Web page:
eating meat

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are you vegetarian?

yes
187
18%
no
868
82%
 
Total votes: 1055

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existential_elevator
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Re: eating meat

Postby existential_elevator » Tue Jul 22, 2008 6:31 am UTC

I approve your initiative, Shakleton, that's a great idea!

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Re: eating meat

Postby crowey » Wed Jul 23, 2008 4:56 pm UTC

Like Shackleton I'm eating less meat now because of climate change but also because of the massive amounts of water and food resources it takes to generate meat. According to this it takes 3700 litres of water to produce 1 kilogram of beef. That's a hell of a lot of water.

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Re: eating meat

Postby pollywog » Fri Jul 25, 2008 3:39 am UTC

I recently lost my iron pills, so I've been eating meat until I buy some more again. Once a week I'll have a lamb and egg sandwich, or something, but it feels wrong. Like, really wrong. Some stuff happened in my life, and I had a few experiences, and all of a sudden I care about stuff like this.

I'm not a vegetarian for health reasons (if i cared about my health I'd stop smoking and drinking, wear a seat belt and drive under he speed limit, and exercise more), or for environmental reasons (I'll be dead long before anything like that has a great impact on my life), so i really can't justify it. At first, it was about not liking meat, and when I stopped eating meat, what taste I had for it went away, and now I can't stand the taste of a lot of meats, especially pork, mutton and beef. So the only reasons I have for not eating meat are "I don't like it" and "It just feels wrong". Seeing as when i don't eat meat or iron pills, and my iron levels drop, I feel like shit, it doesn't really seem worth it.
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Re: eating meat

Postby All My Mushrooms » Sat Jul 26, 2008 4:22 pm UTC

crowey wrote:Like Shackleton I'm eating less meat now because of climate change but also because of the massive amounts of water and food resources it takes to generate meat. According to this it takes 3700 litres of water to produce 1 kilogram of beef. That's a hell of a lot of water.


Water? Who cares if it uses that much water? 71% of the Earth's surface is covered in the stuff!

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Re: eating meat

Postby seladore » Sat Jul 26, 2008 4:46 pm UTC

In salt water. Which is undrinkable. Fresh water is a whole other story...

http://en.wikipedia.org/wiki/Water_conservation

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Re: eating meat

Postby All My Mushrooms » Sat Jul 26, 2008 5:02 pm UTC

That article is just a list of ways of how we can conserve water, not a list of reasons why we should conserve water.

I've yet to see a convincing argument as to how a 1st world country with plenty of rainfall (Plus the money and technical ability to construct and run large-scale desalination plants) is ever going to run out of fresh water.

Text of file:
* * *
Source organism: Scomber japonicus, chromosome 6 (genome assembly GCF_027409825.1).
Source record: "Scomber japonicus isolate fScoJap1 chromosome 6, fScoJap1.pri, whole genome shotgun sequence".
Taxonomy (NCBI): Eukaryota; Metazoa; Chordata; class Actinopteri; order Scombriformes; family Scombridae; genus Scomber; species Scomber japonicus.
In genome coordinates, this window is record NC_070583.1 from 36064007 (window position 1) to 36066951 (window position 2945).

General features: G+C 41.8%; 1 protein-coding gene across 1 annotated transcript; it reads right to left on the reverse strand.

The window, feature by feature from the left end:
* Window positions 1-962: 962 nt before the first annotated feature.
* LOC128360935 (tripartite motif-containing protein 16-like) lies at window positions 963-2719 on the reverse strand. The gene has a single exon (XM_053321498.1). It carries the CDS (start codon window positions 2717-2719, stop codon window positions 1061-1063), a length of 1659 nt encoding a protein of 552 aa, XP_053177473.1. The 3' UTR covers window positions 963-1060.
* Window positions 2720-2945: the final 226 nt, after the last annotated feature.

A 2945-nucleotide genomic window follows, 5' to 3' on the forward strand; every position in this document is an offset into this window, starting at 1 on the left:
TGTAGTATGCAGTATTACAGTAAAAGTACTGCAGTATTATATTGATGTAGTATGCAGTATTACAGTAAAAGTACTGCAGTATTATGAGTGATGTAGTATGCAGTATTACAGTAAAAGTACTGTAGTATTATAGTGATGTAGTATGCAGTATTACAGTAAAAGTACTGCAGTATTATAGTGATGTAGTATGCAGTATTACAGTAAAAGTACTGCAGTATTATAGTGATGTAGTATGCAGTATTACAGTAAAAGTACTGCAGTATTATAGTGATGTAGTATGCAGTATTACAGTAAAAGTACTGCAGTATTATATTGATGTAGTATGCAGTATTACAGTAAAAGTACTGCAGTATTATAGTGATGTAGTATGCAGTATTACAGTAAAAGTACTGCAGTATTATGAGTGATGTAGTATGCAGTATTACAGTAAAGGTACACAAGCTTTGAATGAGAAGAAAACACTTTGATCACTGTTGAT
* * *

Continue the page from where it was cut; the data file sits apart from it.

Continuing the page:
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Re: eating meat

Postby crowey » Sat Jul 26, 2008 10:28 pm UTC

try this

Water isn't nearly as abundant as you'd think.

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Re: eating meat

Postby seladore » Sun Jul 27, 2008 3:52 pm UTC

From the BBC, for example:

If the Chinese wanted to match per capita consumption of beef in the USA [...] they would have to import an extra 340m tonnes of grain annually.

That amount equals the entire US grain harvest in any given year.

And in a water-scarce world, it would be very difficult to increase grain yields.

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Re: eating meat

Postby Wittyname » Thu Aug 28, 2008 9:14 pm UTC

(Does this thread count as dead, or is it merely dormant? Apologies if it's dead.)

Shakleton, are you still doing "No-meat Mondays"? That's such a great idea - I'd join you if it wasn't for the fact that I can't stand meat and haven't eaten it since I was 9...

My faith in vegetarians as a species has been shaken. In searching for recipes I found veggieboards.com and accidentally got into a debate (I am terrible at debating). They actually said "meat is murder". They actually said it! I didn't think anyone had said that since the 70's. Then they accused me of being "speciesist"! How on earth do you counter that??? *curls up in foetal position gibbering* I need help...

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Re: eating meat

Postby Varsil » Thu Aug 28, 2008 9:28 pm UTC

My take on this is:

I've been on a vegetarian diet at times, when I've been at camps where they've served vegetarian food exclusively.

It makes me rather sick rather fast. Iron supplements help there, but they don't entirely defray it. And the food was just fine for the others eating--they were doing fine, while I was not.